Back in 2002 I remember Joan Ling from Community Corp. explaining to the Civic Center Working Group that as rents rise beyond a certain point, apartments that might be attractive to permanent, middle-income residents become non-attractive, because they want the financial benefits of ownership.

Ms. Ling pointed out that even true middle-class households (such as those of municipal employees, and as opposed to households that are middle-income by Santa Monica standards but upper-income by national standards) prefer not to rent, even if the decision to buy means they have to commute longer.

According to Ms. Ling, what happens with high rent, rental apartments is that they tend to be occupied by wealthy transients, who may occupy the units seasonally or only part-time. At least with condominiums, the residents will more likely be people who put down roots in Santa Monica.

One market I can see in the future is older Santa Monicans who currently own their homes. As they age and no longer want the responsibilities of tending to a house, they may want to sell their homes, cash out their equity, and buy apartments. If they can stay here, so much the better, and when they sell, that will put single-family houses back on the market for young families.

When one considers that these "luxury" units will be built amid 160 units of affordable housing, in a mixed-use area, amid a lot of jobs, along a busy street, the whole development starts to make sense. While "village" is a strange term to use to describe a development with eight and eleven story buildings (unless you think of Greenwich Village), the development will help create a reasonably complete neighborhood.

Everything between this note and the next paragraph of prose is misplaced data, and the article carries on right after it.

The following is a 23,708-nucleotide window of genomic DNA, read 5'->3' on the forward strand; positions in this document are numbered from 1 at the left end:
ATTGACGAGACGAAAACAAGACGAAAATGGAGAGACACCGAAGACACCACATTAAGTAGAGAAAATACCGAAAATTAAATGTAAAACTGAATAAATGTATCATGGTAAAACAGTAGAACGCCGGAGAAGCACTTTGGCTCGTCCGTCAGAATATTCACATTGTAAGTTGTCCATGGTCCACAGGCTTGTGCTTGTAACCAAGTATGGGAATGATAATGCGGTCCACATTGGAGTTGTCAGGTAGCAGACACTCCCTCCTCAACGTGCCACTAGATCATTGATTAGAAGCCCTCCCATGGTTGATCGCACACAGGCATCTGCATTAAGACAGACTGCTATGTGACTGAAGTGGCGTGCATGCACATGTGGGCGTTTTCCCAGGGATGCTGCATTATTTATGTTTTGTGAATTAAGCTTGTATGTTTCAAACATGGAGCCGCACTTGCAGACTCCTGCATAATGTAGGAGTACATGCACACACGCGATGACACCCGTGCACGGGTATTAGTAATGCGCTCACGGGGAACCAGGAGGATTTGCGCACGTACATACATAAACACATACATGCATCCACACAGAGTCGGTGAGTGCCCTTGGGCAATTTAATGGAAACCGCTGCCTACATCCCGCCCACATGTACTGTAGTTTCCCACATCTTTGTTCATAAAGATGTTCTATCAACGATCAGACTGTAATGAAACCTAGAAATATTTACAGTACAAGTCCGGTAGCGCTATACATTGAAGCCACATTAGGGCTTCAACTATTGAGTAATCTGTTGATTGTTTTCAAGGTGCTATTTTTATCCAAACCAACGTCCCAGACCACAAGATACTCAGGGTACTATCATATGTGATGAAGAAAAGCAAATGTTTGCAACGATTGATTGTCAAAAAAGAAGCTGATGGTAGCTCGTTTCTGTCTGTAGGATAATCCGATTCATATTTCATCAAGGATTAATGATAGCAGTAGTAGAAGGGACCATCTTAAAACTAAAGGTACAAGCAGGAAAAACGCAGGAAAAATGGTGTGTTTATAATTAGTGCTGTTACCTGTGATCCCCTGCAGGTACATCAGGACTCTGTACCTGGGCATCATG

The heights being considered are 120 feet for a building that would be next to, and just a few stories higher than, the Viceroy Hotel, and 85 feet for a building next to the Maguire Partners office building at 1733 Ocean Avenue. Neither building would overwhelm its surroundings, particularly considering the width of Ocean Avenue, nor block any views that wouldn't be blocked by a 56-foot building. The Council should vote to give the developer maximum flexibility.

* * *

In the course of writing this week's column I got around to reading the November 2002 draft of the Civic Center Specific Plan itself. If you like this sort of thing, it's a good read, dealing as it does with just about every smart growth issue you can think of. It's mandatory reading for anyone who plans to participate in the discussion about the Civic Center's future, including the fate of Santa Monica Place and the Sears properties.

I understand that the Planning Department may have a few copies still available to the public, and may print more, but if you have a high-speed internet connection and a lot of patience, you can download the document